• Paschal Lamb is defined within the SMA as a lamb passant argent maintaining a staff bendwise sinister which is in turn sustaining a banner argent charged with a cross gules.
• The style of cross is considered an artistic detail and need not be blazoned (unless the client wants a specific cross).
• The halo is considered an artistic detail but must be explicitly blazoned if included in the emblazon.
• The orientation of the head, if gardant or regardant, must be specifically blazoned but offers no heraldic difference from any other head orientation.
The garter is a rare heraldic charge within our period, but examples do exist. A garter appears in the arms of Bokeland in 1460 AD and as the regalia of the Order of the Garter in 1348 AD. A garter is always shown as buckled – generally in annulo. This is distinguishable from a belt, which is generally shown as unbuckled and either in a U shape or pendant from the buckle in a palewise orientation. Thus, we have two precedents deriving from this discovery. The first is that the default orientation for a garter is buckled in annulo. The following will be added to Appendix N.B.2.b. and Appendix P in the next revision of the Rules for Submission. This will be added to in the next revision of the Rules for Submission:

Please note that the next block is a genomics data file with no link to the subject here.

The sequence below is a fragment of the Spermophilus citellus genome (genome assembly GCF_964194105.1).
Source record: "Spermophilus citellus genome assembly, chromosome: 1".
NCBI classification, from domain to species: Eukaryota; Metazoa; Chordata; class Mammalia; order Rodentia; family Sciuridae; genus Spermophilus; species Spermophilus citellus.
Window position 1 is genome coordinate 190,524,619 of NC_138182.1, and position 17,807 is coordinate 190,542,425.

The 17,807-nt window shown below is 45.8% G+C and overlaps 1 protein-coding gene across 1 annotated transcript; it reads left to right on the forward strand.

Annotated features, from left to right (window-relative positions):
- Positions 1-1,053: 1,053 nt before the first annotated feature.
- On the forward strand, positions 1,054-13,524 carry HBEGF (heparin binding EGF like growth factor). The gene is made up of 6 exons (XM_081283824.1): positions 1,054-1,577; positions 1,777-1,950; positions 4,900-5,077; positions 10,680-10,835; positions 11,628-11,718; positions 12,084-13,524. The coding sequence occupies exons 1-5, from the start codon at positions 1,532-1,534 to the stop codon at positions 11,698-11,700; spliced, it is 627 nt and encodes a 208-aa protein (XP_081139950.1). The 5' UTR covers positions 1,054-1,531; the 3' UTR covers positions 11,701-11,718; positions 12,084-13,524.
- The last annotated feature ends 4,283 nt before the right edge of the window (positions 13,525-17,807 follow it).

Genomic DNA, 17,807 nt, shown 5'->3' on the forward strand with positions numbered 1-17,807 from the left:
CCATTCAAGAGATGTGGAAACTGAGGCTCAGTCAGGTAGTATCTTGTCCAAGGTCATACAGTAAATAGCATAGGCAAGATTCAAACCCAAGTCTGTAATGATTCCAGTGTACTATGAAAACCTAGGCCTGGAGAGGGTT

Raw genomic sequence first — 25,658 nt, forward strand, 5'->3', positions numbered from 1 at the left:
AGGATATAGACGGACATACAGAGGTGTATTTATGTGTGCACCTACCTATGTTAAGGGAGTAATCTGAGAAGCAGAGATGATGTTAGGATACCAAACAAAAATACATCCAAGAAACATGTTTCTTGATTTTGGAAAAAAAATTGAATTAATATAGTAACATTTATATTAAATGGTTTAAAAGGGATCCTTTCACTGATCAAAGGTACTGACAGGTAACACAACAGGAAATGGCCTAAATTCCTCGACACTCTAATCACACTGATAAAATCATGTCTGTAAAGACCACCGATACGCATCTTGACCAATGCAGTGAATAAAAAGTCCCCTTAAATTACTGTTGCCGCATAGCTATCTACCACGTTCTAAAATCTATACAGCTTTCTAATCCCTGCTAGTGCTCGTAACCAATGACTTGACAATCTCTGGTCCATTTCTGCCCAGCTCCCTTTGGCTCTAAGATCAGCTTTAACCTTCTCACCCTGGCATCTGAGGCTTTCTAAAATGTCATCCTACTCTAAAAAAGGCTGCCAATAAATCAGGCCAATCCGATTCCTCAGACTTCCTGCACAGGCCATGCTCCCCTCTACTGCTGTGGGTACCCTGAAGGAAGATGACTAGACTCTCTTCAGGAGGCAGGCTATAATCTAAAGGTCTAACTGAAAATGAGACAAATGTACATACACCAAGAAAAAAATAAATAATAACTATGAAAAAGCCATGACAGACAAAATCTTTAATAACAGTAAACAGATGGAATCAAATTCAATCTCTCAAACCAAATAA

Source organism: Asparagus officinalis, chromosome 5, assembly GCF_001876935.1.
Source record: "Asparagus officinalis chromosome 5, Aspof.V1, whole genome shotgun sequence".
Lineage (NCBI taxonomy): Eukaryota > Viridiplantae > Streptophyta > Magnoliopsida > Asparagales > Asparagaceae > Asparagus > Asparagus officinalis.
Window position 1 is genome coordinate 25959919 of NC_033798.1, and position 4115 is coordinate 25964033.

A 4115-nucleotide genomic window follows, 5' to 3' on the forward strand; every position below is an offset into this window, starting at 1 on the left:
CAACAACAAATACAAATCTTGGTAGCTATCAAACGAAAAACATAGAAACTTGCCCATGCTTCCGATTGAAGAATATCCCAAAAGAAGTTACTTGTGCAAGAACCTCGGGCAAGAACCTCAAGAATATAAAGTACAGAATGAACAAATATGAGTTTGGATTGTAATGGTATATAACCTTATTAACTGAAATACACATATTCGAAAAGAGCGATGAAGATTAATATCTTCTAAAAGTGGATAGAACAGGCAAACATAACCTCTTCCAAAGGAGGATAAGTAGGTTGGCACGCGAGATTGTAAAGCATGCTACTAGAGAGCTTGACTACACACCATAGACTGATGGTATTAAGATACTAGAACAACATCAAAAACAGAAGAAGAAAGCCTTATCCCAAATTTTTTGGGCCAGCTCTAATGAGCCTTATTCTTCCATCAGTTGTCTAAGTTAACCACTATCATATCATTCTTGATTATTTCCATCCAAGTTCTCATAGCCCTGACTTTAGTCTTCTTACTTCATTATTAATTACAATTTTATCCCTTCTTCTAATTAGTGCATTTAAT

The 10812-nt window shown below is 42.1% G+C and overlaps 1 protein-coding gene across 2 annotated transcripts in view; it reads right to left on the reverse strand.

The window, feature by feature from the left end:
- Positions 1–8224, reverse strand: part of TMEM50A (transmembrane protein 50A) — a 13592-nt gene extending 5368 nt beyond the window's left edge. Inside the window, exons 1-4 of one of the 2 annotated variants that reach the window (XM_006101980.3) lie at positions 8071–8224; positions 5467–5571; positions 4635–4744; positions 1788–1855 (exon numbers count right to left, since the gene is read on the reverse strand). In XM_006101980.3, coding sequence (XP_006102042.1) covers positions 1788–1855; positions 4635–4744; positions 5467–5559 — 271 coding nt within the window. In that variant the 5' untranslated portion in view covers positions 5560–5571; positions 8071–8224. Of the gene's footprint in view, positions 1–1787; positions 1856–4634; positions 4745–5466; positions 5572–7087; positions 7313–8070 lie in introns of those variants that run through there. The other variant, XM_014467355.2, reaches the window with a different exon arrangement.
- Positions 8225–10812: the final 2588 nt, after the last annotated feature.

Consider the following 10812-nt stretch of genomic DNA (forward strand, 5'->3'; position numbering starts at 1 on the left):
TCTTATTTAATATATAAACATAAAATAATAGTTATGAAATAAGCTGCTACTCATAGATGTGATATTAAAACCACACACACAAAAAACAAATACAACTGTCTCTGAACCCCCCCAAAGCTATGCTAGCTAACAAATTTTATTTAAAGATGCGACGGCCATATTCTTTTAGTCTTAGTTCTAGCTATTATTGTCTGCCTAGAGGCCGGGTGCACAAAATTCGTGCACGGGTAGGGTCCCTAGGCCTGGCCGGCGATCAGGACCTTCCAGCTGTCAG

• If the garter is NOT buckled in annulo, it will be blazoned as a “belt”.
• The orientation of a belt must always be explicitly blazoned.
• Garters azure may not be used in SMA heraldry.